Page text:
Obtaining the distribution of quiescent periods directly from the power spectral densities of Sea waves
Belmont, M; Al-Ani, M; Challenor, P; et al.Christmas, J; Wilson, P
Date: 11 February 2019
Applied Ocean Research
There is a growing practical interest in the ability to increase the sea states at which marine operations can be safely undertaken by exploiting the quiescent periods that are well known to exist under a wide range of sea conditions. While the actual prediction of quiescent periods at sea for the control of operations is a deterministic ...
There is a growing practical interest in the ability to increase the sea states at which marine operations can be safely undertaken by exploiting the quiescent periods that are well known to exist under a wide range of sea conditions. While the actual prediction of quiescent periods at sea for the control of operations is a deterministic process, the long term planning of future maritime tasks that rely on these quiescent periods is a statistical process involving the anticipated quiescence properties of the forecasted sea conditions in the geographical region of interest. It is in principle possible to obtain such data in tabular form either large scale simulation or from field data. However, such simulations are computationally intensive and libraries of appropriate field data are not common. Thus, it is clearly attractive to develop techniques that exploit standard wave spectral models for describing the quiescence statistics directly from such spectra. The present study focuses upon such techniques and is a first step towards the production of a computationally low-cost quiescence prediction tool and compares its efficacy against simulations. Two significant properties emerge for a large class of wave spectral models that encompasses the ubiquitous Neumann and Pierson Moskowitz or Bretschneider forms. Firstly, the auto-correlation function of the wave profile that are required to produce the quiescence property can be obtained analytically in terms of standard special functions. This considerably reduces the computational cost making desktop computer-based planning tools a reality. Secondly, for each class of these parametric spectra, the probability of a given number of consecutive wave heights (normalised to the significant wave heights) less than some critical value is in fact independent of absolute wave height. Thus, for a broad class of practically interesting wave spectra all that is required to obtain the statistical distribution of the quiescent periods is simple rescaling.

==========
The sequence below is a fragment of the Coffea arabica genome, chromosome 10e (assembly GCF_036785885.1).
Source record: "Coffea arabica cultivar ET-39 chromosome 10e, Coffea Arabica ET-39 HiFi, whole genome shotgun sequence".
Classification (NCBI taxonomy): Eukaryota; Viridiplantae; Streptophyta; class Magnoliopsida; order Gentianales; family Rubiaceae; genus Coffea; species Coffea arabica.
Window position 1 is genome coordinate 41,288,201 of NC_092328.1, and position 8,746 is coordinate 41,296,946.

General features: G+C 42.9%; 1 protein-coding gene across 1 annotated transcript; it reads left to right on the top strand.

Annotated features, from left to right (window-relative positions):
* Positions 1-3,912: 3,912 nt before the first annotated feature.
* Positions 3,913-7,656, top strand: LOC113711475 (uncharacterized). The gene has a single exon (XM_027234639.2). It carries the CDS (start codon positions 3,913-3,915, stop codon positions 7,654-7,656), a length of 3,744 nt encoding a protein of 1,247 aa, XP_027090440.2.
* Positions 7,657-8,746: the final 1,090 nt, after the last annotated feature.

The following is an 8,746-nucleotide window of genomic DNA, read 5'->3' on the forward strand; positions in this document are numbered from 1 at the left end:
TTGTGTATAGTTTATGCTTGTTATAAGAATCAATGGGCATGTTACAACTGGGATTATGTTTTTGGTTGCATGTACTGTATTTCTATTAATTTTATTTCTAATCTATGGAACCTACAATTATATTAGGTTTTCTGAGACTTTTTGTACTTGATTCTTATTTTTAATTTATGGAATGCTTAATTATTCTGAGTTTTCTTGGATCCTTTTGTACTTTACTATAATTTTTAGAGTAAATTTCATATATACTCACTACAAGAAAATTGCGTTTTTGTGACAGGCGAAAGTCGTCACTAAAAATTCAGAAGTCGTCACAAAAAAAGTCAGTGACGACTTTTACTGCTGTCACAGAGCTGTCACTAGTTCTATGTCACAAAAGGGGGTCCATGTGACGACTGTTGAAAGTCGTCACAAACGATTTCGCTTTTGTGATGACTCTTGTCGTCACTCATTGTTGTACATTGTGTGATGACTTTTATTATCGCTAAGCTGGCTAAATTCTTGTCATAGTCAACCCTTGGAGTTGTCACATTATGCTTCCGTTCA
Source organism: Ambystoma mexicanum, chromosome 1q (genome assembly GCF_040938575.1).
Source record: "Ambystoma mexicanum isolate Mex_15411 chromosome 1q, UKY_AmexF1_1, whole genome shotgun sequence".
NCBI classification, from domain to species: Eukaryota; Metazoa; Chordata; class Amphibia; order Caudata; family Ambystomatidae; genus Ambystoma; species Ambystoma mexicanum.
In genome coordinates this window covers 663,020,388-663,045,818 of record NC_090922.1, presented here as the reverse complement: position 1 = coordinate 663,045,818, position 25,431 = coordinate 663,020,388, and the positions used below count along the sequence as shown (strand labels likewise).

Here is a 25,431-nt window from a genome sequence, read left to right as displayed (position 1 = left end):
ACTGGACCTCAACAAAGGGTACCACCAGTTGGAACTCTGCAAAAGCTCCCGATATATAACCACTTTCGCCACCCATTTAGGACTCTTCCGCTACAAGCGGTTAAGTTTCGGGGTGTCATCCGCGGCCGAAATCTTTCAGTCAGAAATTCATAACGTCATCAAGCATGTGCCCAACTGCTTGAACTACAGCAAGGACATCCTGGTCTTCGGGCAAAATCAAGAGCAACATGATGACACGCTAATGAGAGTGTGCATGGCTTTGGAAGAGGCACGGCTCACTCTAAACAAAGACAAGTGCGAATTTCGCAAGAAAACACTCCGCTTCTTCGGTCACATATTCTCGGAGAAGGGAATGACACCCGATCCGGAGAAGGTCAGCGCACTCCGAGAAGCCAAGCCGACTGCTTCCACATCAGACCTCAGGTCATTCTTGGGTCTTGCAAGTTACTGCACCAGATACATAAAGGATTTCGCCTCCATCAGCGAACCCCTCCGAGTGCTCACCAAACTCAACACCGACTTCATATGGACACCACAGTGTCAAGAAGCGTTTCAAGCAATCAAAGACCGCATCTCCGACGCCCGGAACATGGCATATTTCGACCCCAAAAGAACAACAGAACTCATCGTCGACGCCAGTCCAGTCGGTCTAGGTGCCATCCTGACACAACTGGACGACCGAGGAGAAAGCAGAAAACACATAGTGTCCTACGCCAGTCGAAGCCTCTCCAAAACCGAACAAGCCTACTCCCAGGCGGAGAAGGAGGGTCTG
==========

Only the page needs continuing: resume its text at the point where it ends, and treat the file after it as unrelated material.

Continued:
College of Engineering, Mathematics and Physical Sciences
Item views 0
Full item downloads 0
Except where otherwise noted, this item's licence is described as © 2019. This version is made available under the CC-BY-NC-ND 4.0 license: https://creativecommons.org/licenses/by-nc-nd/4.0/